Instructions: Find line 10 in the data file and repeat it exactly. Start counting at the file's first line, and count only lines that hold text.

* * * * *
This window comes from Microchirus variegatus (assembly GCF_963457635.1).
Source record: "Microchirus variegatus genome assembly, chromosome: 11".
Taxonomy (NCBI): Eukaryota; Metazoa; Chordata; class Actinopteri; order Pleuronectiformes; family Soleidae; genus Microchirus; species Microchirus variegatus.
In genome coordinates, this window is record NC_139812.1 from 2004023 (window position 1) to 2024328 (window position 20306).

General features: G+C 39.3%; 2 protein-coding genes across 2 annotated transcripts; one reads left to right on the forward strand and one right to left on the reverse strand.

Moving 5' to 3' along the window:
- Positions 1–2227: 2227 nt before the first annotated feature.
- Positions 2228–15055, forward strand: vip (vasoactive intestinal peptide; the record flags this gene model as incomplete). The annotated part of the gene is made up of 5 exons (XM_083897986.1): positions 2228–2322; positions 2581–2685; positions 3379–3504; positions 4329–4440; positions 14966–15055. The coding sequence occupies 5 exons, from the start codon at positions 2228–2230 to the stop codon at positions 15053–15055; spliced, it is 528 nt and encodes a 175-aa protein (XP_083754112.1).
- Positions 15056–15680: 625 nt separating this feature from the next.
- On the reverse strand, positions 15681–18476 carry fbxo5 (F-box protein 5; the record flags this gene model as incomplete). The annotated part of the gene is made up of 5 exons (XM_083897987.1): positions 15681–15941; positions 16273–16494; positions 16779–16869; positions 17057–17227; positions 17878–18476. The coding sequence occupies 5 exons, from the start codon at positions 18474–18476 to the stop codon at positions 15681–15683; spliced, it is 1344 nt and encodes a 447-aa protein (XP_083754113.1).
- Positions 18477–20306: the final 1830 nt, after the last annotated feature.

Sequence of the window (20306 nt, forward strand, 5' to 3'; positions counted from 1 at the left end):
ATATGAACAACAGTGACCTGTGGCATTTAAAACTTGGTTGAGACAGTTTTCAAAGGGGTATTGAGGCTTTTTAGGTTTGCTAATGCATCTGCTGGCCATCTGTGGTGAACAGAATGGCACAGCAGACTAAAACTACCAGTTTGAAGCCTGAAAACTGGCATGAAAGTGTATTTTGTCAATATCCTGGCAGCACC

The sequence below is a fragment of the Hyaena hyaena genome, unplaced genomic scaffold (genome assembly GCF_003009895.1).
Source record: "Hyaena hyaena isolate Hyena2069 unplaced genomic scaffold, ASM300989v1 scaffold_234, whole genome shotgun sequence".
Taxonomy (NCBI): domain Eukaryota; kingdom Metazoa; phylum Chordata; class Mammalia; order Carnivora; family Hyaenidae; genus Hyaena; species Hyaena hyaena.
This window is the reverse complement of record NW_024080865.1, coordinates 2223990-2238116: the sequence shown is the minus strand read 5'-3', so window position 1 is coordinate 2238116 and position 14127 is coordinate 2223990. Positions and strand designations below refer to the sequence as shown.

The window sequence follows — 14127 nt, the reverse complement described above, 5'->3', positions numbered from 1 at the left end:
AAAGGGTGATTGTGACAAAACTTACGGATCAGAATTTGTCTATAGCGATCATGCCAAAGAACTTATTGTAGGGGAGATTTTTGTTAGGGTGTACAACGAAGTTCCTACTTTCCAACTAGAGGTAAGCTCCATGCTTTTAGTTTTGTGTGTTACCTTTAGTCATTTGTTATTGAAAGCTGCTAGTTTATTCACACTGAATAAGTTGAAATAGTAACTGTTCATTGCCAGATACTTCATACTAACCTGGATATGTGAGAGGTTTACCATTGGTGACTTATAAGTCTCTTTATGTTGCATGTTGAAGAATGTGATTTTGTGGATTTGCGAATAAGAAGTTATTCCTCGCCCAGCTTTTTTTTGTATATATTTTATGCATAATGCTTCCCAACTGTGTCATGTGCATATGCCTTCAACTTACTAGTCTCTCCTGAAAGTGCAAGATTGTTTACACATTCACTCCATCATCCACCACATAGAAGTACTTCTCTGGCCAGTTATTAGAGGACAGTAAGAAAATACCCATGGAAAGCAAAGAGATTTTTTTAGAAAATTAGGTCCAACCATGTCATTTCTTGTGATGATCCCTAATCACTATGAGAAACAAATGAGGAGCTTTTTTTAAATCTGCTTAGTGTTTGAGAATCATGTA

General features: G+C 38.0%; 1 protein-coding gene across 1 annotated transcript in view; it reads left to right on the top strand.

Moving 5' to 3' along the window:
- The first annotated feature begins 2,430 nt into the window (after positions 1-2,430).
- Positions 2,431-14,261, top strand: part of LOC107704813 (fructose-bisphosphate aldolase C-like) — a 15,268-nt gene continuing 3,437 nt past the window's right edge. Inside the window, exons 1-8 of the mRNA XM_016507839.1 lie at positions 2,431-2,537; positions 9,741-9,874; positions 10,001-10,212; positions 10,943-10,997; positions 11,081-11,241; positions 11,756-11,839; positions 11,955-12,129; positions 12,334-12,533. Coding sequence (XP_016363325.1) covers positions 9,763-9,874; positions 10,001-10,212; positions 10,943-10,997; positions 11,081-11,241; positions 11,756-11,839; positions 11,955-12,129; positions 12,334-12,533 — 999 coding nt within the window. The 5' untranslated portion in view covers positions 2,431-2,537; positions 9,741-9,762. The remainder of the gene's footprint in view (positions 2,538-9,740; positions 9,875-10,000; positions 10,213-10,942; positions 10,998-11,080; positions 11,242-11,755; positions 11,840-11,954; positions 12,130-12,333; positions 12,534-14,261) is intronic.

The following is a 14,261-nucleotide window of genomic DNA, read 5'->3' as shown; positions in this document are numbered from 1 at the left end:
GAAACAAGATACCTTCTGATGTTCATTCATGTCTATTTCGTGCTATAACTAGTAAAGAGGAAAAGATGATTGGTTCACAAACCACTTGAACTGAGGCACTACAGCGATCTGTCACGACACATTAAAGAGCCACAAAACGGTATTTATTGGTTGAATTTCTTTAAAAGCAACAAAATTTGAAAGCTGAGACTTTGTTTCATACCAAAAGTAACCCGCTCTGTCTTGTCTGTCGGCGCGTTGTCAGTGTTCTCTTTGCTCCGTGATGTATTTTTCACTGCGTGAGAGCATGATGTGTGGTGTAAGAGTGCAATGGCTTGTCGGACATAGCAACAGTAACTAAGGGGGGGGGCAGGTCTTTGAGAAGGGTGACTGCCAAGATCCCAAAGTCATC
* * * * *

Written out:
- On the reverse strand, positions 15681–18476 carry fbxo5 (F-box protein 5; the record flags this gene model as incomplete). The annotated part of the gene is made up of 5 exons (XM_083897987.1): positions 15681–15941; positions 16273–16494; positions 16779–16869; positions 17057–17227; positions 17878–18476. The coding sequence occupies 5 exons, from the start codon at positions 18474–18476 to the stop codon at positions 15681–15683; spliced, it is 1344 nt and encodes a 447-aa protein (XP_083754113.1).